How Do I Apply?
Admissions for Fall 2023 are now closed. Please join our mailing list to learn about upcoming Open Houses and Info Sessions, and to be reminded when admissions opens on March 1, 2024 for Fall 2024.
Applicants to the Bard Microcollege begin by participating in a timed, in-person writing session, at any of these locations:
- Brooklyn Public Library at Grand Army Plaza
- Maysles Documentary Center at 343 Malcolm X Boulevard in Harlem
- Our Midtown offices at 213 West 35th Street in Manhattan
You can apply to either the Brooklyn or Harlem Microcollege at any of the three locations. Finalists will be contacted to set up interviews, and will be asked to complete the FAFSA form.
No standardized tests or placement exams are required. There is no application fee to apply to the Bard Microcolleges.
STEP 1: SIGN UP
Sign up for a writing session at the link above. Basic information is all that is required. You can reserve a place at a writing session in Brooklyn, Harlem, or Midtown Manhattan, and you can apply to either campus (or both) at any writing session.
STEP 2: WRITING SESSION
Plan to spend 1 to 2 hours on this part of the process. Writing sessions are scheduled on many different days at different times of day during the period of March 1 to April 15, 2024. During the writing session, you will be given three short text excerpts or images, and asked to write an open response to just one. You may write in whatever form you choose—the writing does not have to be a formal essay. Grammar and spelling are less important than showing how and what you think about the text or image you choose to write about.
STEP 3: FAFSA APPLICATION
Once the essays are reviewed by Bard College staff, finalists will be asked to fill out the FAFSA form (Free Application for Federal Student Aid).
STEP 4: INTERVIEW
Finalists will then be invited to a brief interview on Zoom. Each finalist will meet individually with Bard College staff for a 10- to 15-minute conversation.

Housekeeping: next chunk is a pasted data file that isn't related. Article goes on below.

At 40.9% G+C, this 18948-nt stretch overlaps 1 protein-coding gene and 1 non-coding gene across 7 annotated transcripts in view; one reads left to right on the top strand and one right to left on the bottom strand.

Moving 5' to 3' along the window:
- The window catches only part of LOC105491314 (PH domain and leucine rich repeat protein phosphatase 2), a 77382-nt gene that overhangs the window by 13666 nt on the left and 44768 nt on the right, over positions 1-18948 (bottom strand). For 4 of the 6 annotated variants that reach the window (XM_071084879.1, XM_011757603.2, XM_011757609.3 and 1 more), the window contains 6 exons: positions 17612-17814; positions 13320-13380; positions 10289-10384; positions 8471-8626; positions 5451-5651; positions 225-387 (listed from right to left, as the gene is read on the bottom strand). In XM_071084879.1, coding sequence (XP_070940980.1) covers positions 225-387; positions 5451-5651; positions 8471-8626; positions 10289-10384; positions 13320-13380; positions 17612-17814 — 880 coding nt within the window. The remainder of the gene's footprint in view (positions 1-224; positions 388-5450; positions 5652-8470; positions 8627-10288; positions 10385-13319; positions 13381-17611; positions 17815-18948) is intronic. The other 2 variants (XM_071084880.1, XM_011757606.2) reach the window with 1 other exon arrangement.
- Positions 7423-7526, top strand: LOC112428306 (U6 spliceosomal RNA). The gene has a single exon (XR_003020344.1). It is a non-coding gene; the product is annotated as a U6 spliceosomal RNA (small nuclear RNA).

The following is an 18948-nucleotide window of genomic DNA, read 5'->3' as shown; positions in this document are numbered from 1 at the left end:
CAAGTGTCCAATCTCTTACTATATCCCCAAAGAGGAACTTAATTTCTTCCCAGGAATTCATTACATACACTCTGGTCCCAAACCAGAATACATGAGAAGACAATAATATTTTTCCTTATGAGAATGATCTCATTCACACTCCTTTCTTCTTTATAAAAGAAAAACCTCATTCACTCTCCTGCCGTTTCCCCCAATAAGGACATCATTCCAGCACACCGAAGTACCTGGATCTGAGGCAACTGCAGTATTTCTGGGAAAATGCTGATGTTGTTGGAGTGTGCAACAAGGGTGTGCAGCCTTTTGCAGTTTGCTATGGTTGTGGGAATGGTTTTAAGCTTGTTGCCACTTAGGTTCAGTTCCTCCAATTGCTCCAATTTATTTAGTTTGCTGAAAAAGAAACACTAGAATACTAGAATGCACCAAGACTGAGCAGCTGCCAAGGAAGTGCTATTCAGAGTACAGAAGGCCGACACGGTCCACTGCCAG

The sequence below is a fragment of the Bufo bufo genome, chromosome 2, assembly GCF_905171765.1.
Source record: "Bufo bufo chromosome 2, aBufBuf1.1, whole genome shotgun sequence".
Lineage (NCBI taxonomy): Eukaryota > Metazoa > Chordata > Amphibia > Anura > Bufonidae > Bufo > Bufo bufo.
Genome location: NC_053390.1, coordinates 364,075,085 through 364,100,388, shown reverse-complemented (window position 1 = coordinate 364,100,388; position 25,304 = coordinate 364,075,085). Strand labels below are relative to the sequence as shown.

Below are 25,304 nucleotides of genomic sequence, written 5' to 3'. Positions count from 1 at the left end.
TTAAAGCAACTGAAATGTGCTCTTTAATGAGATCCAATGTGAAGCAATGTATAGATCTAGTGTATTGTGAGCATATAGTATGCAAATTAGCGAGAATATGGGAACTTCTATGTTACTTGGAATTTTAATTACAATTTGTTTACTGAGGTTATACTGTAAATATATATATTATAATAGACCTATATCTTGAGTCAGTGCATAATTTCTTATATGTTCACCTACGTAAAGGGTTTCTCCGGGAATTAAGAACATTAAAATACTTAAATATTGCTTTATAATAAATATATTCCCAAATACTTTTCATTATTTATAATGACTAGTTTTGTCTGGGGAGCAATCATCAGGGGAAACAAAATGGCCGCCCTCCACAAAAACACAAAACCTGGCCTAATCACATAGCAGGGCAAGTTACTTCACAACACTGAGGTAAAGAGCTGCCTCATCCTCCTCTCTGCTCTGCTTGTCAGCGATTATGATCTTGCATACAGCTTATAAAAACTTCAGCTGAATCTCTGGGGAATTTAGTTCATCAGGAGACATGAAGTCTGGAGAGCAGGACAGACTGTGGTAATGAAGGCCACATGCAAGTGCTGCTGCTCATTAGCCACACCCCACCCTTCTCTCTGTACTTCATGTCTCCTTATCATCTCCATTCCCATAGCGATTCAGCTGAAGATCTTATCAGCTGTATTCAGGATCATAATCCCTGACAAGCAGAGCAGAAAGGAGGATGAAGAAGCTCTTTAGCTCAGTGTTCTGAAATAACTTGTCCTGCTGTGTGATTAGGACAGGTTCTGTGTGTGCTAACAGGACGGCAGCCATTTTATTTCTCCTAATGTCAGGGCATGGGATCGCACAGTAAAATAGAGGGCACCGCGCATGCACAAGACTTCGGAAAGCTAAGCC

Questions about any of this?
Reach out to firstname.lastname@example.org with any questions, or join our mailing list to hear about open houses and other upcoming events.
A liberal arts college founded in 1860 in Annandale-on-Hudson, New York. Today, Bard College is one of the country’s most respected institutions of higher learning, known for its commitment to the liberal arts and to democratizing access to them. Bard seeks to inspire curiosity, a love of learning, and a commitment to the link between higher education and civic participation. Its small-group seminars encourage thoughtful conversation in an inclusive environment.
A local, top-quality, accredited college where students earn an Associate in Arts degree from Bard College by attending classes at the Countee Cullen branch of the New York Public Library. The Microcollege for Just Community Leadership is a collaboration between the Bard Prison Initiative, College & Community Fellowship, and JustLeadershipUSA, and culminates years of cooperation between these three organizations, insisting that education and community-based advocacy always be at the core of criminal justice reform. The Microcollege for Just Community Leadership demonstrates a way to think innovatively about education and power in America, while addressing the harms of mass incarceration and structural racism directly.
There is no cost to students. Tuition and books are fully covered by grants and scholarships. Unlike student loans, grants and scholarships do not have to be paid back.